It is time to end chickenpox parties in the UK. That is the uncompromising view of a group of scientists who believe an immunisation programme should be launched to bring an end to social events where young children are deliberately cross-infected with the chickenpox virus.
Chickenpox used to be practically a childhood rite. You'd sleep on the couch, lie about not scratching your spots, get an oatmeal bath—it was a whole thing. But since the late '90s, it's been an experience that fewer and fewer American children go through. The invention of the chickenpox vaccine in the 1970s and its introduction as a routine immunization in 1995 has pushed cases down by more than 80 percent. And now, research suggests it's having a second beneficial effect: Fewer people are getting shingles.
The two diseases are caused by the same virus but strike different groups of people.
Routine vaccinations against the chicken pox have reduced the incidence of the itchy potentially serious virus by as much as 90 percent in the U.S. But the original one-shot protocol may not be as effective as the newer, two-dose regimen, new research suggests.
So why doesn’t the UK use the chickenpox vaccine for children if it is safe and effective at preventing severe disease? All vaccines in the UK are assessed for their cost-effectiveness to ensure that the health budget spent on services which provide the greatest health benefit for the population as a whole.
In the last review of the chickenpox vaccine by the committee which advises the government on vaccines (the Joint Committee on Vaccination and Immunisation, JCVI), the future modelling of the impact of vaccination indicated that there could be an increase in the rate of shingles in adults over time, which would make the vaccine programme not cost-effective.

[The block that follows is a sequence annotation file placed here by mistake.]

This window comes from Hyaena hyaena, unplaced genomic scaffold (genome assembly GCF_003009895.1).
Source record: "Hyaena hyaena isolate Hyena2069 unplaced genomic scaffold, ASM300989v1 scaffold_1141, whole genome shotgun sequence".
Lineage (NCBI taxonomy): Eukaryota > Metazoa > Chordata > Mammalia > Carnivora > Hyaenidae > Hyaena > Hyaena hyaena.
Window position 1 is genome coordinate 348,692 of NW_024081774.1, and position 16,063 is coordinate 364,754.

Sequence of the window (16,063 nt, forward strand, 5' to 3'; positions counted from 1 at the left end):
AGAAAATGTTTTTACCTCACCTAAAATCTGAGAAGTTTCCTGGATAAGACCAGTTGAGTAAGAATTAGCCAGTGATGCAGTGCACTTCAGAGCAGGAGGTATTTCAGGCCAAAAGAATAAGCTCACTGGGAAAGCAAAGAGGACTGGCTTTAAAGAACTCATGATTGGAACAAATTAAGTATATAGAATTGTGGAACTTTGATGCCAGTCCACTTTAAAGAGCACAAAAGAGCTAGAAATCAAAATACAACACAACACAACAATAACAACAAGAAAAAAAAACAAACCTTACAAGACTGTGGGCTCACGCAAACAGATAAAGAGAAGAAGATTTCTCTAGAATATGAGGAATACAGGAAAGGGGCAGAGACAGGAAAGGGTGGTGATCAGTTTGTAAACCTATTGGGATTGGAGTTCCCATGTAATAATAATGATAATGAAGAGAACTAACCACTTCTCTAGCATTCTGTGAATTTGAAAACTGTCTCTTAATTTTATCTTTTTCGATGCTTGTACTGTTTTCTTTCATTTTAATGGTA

A long-term study of the chickenpox vaccine has found it highly effective after one dose and even more effective after two.
A safe, effective prevention for this nasty virus is withheld for surprising reasons.
This is because, if chickenpox in children disappears as a result of a vaccine programme, adults would no longer have their immunity.
Put simply, the conclusion of the previous review was it would not be cost-effective for the NHS to immunise children against chickenpox.
Children vaccinated against chickenpox had a 78 percent lower rate of shingles than their unvaccinated peers.
Have you ever been invited to a chicken pox party? If so, please turn down the invitation and get the vaccine instead.
Two doses of the vaccine are about 90% effective at preventing chickenpox. When you get vaccinated, you protect yourself and others in your community. This is especially important for people who cannot get vaccinated, such as those with weakened immune systems or pregnant women.